STATE of Minnesota, Respondent, v. Betsy Lou BURKLAND, Appellant.
This appeal arises from appellant's conviction of misdemeanor prostitution, a violation of Minn.Stat. § 609.324, subd. 3 (2006). Appellant argues that the investigating officer engaged in outrageous government conduct in violation of the due-process guarantees of the Fourteenth Amendment to the United States Constitution and Article I, Section 7, of the Minnesota Constitution. Appellant also argues that the evidence was insufficient to support her conviction. We reverse.
After receiving a tip that prostitution was occurring at Peaceful Image Tanning and Bodyworks, the Minneapolis Police Department conducted an undercover investigation in which an officer, in plain clothes and with a recording device hidden in his clothing, posed as a customer. Upon entering the establishment, the undercover officer was greeted by appellant Betsy Lou Burkland with whom he arranged a one-hour massage for $70. Burkland took the officer to a room, asked him to disrobe, and left the room while he did so. After she returned and began the massage, Burkland offered to perform the massage topless for an additional $30. The officer accepted the offer.
The massage lasted for approximately one hour, during which Burkland and the officer engaged in small talk. The conversation included the following discussion about the recent arrest of women who were engaged in prostitution:
[BURKLAND]: There was an article in the Star & Trib ․
[OFFICER]: Uh huh.
[BURKLAND]: About a month ago about these immigrants, illegal immigrants, that were coming in and doing sex for 200 and ․
[OFFICER]: Oh really?
[BURKLAND]: They could barely speak English. 100 buck and (inaudible).
[BURKLAND]: See, that's what you got to watch for. Honestly. I mean I got scared when I read the article, just working here and it's like, I realized what it was.
[BURKLAND]: I have to have a real comfortable customer to even get comfortable and get nude with, you know? I don't think I'll have to worry about that. And now sure, (inaudible) you know, they're having a horrible situation in their country and they figure they would come to America and they know how to serve men. You don't have to speak to serve a man and please a man and make him happy.
Burkland then discussed the benefits of massage and the stigma attached to it, stating that “it's actually a ․ thing with a happy ending, it does release, release endorphins in your brain.” After discussing the establishment's hours, the collapse of the Interstate 35W bridge, and the weather, Burkland directed the officer to turn onto his back and continued the massage. Shortly thereafter, the officer asked, “Do you think I can touch your breasts now?” Burkland replied, “Um hmm.” The officer massaged Burkland's bare breasts as she put oil on her hand and rubbed the officer's penis. The officer then asked, “Do you include the release with the 100 dollars?” Burkland responded, “Yeah.” The officer then asked for additional sexual services if he put on a condom, which Burkland declined to perform. The officer testified that the word “condom” was the signal for other officers to enter and make the arrest. The officer also testified that “manual release” is a term used during massage to indicate that the masseuse will “give you a hand job until you have an orgasm.”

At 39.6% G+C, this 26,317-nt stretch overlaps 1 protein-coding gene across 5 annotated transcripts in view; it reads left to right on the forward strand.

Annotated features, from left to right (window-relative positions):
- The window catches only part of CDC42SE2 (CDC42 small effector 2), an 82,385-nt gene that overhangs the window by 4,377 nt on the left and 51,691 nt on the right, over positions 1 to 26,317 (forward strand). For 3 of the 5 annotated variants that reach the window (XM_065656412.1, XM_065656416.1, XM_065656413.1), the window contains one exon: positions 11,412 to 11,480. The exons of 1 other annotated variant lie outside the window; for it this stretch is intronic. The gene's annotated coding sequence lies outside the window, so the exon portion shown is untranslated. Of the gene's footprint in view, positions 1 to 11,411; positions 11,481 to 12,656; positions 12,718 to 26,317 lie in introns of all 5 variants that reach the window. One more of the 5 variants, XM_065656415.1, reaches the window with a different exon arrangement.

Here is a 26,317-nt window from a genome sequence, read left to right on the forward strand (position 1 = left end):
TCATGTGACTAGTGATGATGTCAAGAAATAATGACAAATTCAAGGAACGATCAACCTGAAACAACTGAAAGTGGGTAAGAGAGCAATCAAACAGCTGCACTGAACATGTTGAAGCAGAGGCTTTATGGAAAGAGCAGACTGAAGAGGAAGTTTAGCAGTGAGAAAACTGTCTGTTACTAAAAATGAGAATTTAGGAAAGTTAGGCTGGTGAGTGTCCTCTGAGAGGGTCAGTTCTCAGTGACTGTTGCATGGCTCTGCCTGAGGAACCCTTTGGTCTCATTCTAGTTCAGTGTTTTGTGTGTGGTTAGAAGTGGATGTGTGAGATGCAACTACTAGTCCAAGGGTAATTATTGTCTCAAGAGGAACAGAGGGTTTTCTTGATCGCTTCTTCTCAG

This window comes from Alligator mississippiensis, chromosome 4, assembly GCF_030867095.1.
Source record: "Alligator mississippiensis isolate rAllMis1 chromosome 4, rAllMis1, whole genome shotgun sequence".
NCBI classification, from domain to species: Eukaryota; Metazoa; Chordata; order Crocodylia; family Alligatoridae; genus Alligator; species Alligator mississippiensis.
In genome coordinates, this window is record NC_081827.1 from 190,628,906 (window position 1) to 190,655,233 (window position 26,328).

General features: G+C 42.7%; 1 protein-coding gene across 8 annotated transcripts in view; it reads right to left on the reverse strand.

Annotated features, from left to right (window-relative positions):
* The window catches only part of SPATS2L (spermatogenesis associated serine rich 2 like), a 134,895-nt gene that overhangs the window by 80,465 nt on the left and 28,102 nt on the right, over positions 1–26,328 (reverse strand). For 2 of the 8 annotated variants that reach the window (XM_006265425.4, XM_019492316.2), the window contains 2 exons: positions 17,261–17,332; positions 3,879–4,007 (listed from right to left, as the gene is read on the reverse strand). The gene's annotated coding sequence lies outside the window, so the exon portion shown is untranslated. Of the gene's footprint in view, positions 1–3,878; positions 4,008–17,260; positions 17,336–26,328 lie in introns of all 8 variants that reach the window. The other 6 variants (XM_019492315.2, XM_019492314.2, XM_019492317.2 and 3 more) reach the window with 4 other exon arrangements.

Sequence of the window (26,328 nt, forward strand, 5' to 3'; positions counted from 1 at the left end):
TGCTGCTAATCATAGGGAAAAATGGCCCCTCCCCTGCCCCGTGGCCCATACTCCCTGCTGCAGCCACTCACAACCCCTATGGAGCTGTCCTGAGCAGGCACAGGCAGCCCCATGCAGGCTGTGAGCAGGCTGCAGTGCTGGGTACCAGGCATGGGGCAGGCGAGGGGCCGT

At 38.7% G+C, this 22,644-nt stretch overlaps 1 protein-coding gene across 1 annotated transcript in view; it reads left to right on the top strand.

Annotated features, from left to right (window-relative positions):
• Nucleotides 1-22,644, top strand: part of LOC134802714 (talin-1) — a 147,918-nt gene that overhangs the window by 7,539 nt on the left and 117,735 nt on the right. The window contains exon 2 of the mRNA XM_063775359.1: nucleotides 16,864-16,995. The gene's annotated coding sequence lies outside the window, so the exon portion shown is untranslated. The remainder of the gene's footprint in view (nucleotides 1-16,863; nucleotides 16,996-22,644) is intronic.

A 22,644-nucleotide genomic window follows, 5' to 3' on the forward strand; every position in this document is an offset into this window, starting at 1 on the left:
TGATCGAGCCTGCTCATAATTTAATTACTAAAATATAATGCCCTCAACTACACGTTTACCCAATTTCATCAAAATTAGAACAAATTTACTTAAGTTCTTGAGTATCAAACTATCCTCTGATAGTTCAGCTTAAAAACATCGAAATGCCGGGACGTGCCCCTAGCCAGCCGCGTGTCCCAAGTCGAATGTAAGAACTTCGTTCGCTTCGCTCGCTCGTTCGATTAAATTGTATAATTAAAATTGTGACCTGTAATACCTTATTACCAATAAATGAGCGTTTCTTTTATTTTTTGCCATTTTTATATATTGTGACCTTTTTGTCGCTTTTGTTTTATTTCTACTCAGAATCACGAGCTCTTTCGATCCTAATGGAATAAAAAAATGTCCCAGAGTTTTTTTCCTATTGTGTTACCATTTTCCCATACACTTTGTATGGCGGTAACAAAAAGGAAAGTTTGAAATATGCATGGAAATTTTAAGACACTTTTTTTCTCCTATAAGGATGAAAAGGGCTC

Burkland was charged with misdemeanor prostitution, a violation of Minn.Stat. § 609.324, subd. 3, and gross misdemeanor prostitution in a public place, a violation of Minn.Stat. § 609.324, subd. 2 (2006). Burkland moved to dismiss the charges, arguing that the officer's outrageous conduct violated the right to due process. The district court denied the motion, and the case proceeded to trial. The jury found Burkland guilty of misdemeanor prostitution and not guilty of gross misdemeanor prostitution in a public place. This appeal followed.
Did the officer engage in outrageous government conduct in violation of the right to due process?
Burkland argues that her conviction must be reversed because the officer's actions were outrageous and, therefore, a violation of the due process guaranties of the United States and Minnesota constitutions. Whether a constitutional violation has occurred presents a question of law, which we review de novo. State v. Bobo, 770 N.W.2d 129, 139 (Minn.2009).
The due process rights guaranteed by the United States and Minnesota constitutions protect individuals against abusive governmental action. U.S. Const. amend. XIV; Minn. Const. art. I, § 7. “[T]he concept of fundamental fairness inherent in the due process requirement will prevent conviction of even a predisposed defendant if the conduct of the government in participating in or inducing the commission of the crime is sufficiently outrageous.” State v. Morris, 272 N.W.2d 35, 36 (Minn.1978) (citing Hampton v. United States, 425 U.S. 484, 96 S.Ct. 1646, 48 L.Ed.2d 113 (1976)); see also United States v. Russell, 411 U.S. 423, 432, 93 S.Ct. 1637, 1643, 36 L.Ed.2d 366 (1973) (recognizing due process defense when police conduct violates “fundamental fairness, shocking to the universal sense of justice” (quotation omitted)). But this type of due process protection is implicated only when police overinvolvement reaches a “demonstrable level of outrageousness.” Hampton, 425 U.S. at 495 n. 7, 96 S.Ct. at 1653 n. 7 (Powell, J., concurring).
The Minnesota Supreme Court has twice analyzed similar due process challenges in appeals from prostitution convictions.1 In Morris, the defendant argued that the undercover officer's conduct in exposing himself at her insistence was outrageous. 272 N.W.2d at 35-36. Rejecting this argument, the Morris court held that government conduct must “reach a demonstrable level of outrageousness before it could bar conviction,” and conduct in which the officer exposed himself to the target of the prostitution investigation only after she insisted that he do so to demonstrate that he was not a police officer was not “either unlawful or sufficiently outrageous to bar defendant's conviction.” Id. at 36. Applying the Morris court's rationale in State v. Crist, the Minnesota Supreme Court held that an undercover police officer did not violate the right to due process when, in order to gain evidence sufficient to arrest the defendant for prostitution, the officer complied with the defendant's demand that the officer expose himself before she would negotiate a price. 281 N.W.2d 657, 658 (Minn.1979).